The 2018 Nobel Peace Prize was awarded on Friday to Congolese doctor Denis Mukwege and Yazidi activist Nadia Murad for their work to end sexual violence against women as a weapon of war.
Norwegian Nobel Committee Chair Berit Reiss-Andersen announced the winners, who were chosen from among 216 nominated individuals and 115 organizations.
Reiss-Andersen said this year's laureates "both put their personal security at risk by courageously combating war crimes and seeking justice for victims."
Murad, a member of Iraq's minority Yazidi community, was herself a victim of sexual violence after Islamic State of Iraq and Syria (ISIS) militants stormed through her hometown and took her captive. She has fought since then to bring attention to such violence and help victims of it. At 25, she is the second youngest person to be awarded the Nobel Peace prize, after Pakistan's Malala Yousafzai.
Murad was one of an estimated 3,000 Yazidi women and girls subjected to horrific abuse, including rape, by the ISIS militants. She escaped after three months in captivity and has spoken out ever since, visiting the United States and many other nations to shed light on the plight of women in conflict zones. She is also the U.N.'s first Goodwill Ambassador for the Dignity of Survivors of Human Trafficking.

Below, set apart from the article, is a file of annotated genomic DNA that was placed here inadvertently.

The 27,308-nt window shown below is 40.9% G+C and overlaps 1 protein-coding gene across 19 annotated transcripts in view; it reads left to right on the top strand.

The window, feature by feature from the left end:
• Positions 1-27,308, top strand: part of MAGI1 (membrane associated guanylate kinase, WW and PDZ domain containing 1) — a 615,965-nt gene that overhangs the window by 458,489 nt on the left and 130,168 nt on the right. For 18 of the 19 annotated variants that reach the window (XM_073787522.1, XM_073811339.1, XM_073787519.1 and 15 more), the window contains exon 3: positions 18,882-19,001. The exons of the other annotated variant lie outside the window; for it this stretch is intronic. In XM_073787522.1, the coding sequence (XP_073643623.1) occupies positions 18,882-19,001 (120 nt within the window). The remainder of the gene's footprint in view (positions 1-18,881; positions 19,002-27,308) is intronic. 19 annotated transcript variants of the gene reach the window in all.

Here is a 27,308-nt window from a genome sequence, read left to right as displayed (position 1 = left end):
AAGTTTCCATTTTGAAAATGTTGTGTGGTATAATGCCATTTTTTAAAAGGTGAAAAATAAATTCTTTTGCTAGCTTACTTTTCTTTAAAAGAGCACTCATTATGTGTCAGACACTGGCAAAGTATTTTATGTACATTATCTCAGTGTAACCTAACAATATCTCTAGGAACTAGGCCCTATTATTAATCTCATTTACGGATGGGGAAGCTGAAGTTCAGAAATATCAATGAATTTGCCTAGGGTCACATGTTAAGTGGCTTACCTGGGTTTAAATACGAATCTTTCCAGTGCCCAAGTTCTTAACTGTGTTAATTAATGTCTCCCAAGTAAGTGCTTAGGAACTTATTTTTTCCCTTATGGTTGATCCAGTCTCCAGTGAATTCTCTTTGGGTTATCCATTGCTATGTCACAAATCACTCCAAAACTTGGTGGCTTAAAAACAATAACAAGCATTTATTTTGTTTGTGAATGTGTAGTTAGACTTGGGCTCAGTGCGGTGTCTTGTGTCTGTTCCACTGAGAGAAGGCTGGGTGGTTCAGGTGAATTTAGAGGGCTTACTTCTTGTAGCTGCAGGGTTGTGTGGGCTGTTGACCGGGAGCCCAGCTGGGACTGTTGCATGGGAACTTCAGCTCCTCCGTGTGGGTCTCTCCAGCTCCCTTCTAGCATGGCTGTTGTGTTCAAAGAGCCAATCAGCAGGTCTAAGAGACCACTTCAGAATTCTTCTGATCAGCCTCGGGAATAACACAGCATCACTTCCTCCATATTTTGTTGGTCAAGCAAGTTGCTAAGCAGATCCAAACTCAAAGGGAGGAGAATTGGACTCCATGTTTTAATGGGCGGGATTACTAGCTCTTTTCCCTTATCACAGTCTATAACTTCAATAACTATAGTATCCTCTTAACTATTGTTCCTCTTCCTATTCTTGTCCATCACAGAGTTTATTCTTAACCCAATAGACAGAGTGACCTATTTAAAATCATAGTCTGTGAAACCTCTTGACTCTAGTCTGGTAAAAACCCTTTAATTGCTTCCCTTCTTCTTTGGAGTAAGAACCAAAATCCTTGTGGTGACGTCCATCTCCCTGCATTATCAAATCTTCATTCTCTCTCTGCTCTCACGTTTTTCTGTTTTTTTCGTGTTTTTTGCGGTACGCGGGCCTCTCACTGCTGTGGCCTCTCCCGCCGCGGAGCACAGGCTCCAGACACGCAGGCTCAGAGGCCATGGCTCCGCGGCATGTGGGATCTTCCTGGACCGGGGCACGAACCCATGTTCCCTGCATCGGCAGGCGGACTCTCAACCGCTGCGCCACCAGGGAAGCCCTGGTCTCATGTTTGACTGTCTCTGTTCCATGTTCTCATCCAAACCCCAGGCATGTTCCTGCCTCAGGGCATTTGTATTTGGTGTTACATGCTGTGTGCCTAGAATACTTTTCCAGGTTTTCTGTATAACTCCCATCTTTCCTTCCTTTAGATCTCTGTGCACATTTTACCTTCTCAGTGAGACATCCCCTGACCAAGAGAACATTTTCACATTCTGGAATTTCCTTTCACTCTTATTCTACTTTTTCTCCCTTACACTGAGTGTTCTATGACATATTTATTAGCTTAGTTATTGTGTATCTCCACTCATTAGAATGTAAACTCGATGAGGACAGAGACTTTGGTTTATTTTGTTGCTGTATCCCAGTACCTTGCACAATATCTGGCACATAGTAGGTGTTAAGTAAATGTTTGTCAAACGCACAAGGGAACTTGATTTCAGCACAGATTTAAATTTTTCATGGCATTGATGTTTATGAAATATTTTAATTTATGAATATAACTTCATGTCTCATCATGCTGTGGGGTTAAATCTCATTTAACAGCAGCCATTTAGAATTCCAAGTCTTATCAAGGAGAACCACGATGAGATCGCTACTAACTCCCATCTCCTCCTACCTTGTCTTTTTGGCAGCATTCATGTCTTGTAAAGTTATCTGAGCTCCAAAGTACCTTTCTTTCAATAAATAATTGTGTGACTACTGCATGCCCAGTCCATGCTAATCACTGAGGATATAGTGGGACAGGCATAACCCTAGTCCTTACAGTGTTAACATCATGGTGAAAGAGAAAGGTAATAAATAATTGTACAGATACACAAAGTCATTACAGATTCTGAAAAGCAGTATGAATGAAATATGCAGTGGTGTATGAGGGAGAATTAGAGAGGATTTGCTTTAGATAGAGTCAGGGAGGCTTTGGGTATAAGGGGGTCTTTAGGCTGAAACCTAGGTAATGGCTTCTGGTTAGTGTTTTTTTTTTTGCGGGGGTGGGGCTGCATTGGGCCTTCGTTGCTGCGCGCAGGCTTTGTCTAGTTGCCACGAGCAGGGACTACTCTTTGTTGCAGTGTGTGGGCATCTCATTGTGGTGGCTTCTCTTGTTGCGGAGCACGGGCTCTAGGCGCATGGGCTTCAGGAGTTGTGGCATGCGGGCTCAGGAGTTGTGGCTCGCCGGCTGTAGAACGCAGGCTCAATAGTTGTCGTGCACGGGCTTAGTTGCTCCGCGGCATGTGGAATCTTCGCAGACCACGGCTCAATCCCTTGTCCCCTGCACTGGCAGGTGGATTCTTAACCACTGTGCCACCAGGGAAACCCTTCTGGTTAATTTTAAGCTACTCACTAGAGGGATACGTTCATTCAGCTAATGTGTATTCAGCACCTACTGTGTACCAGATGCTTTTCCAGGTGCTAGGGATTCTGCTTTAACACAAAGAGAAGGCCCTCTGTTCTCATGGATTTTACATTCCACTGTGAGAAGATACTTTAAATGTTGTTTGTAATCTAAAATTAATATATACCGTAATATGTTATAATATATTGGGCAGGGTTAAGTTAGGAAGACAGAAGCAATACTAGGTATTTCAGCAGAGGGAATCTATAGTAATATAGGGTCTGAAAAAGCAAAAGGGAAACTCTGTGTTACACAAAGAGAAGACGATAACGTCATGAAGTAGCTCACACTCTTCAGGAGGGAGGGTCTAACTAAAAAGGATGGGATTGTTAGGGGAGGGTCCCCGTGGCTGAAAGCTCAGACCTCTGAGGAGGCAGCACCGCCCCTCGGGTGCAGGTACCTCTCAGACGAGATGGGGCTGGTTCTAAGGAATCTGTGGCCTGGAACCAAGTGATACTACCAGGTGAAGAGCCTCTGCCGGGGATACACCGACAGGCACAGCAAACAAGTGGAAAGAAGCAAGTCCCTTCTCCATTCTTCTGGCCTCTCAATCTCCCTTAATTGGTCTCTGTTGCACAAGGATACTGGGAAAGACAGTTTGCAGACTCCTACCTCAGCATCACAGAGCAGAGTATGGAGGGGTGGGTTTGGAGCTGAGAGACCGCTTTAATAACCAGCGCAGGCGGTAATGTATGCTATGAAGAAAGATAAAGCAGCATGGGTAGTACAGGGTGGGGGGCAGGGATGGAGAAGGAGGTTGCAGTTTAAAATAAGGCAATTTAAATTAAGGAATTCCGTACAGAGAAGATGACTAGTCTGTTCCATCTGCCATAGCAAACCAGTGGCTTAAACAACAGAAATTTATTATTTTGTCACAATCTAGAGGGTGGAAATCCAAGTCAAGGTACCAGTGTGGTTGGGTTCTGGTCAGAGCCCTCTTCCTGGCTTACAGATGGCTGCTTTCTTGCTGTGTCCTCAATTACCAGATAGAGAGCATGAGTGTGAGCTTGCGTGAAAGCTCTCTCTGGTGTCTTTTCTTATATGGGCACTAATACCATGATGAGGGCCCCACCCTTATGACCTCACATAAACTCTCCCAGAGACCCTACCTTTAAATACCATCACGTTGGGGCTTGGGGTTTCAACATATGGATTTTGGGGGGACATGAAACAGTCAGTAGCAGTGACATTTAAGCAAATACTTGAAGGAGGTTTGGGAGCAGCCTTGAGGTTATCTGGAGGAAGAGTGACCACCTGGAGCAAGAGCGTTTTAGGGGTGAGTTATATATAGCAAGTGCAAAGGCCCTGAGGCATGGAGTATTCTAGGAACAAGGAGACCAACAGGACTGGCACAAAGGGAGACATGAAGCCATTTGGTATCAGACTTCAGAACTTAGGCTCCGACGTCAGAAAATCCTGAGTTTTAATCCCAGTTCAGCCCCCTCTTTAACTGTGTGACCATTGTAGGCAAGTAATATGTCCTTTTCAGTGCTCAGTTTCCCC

Mukwege has been a critic of the Congolese government and has treated victims of sexual violence in that country. In 2008, with war still tearing the Congo apart, Mukwege spoke to CBS' 60 Minutes about his role as director of the Panzi Hospital in the country's east. As Anderson Cooper reported, it was a war against women, and Mukwege's hospital was on the front line.
During a decade of conflict in Congo, hundreds of thousands of women were raped, most of them gang raped, and hundreds of them sought treatment for their injuries -- both physical and psychological -- at Panzi Hospital.
"Denis Mukwege is the helper who has devoted his life to defending these victims. Nadia Murad is the witness who tells of the abuses perpetrated against herself and other," the Nobel Committee said on Friday.
Last year the Nobel Committee awarded the prestigious prize to the Geneva-based International Campaign to Abolish Nuclear Weapons (ICAN), "for its work to draw attention to the catastrophic humanitarian consequences of any use of nuclear weapons and for its ground-breaking efforts to achieve a treaty-based prohibition of such weapons."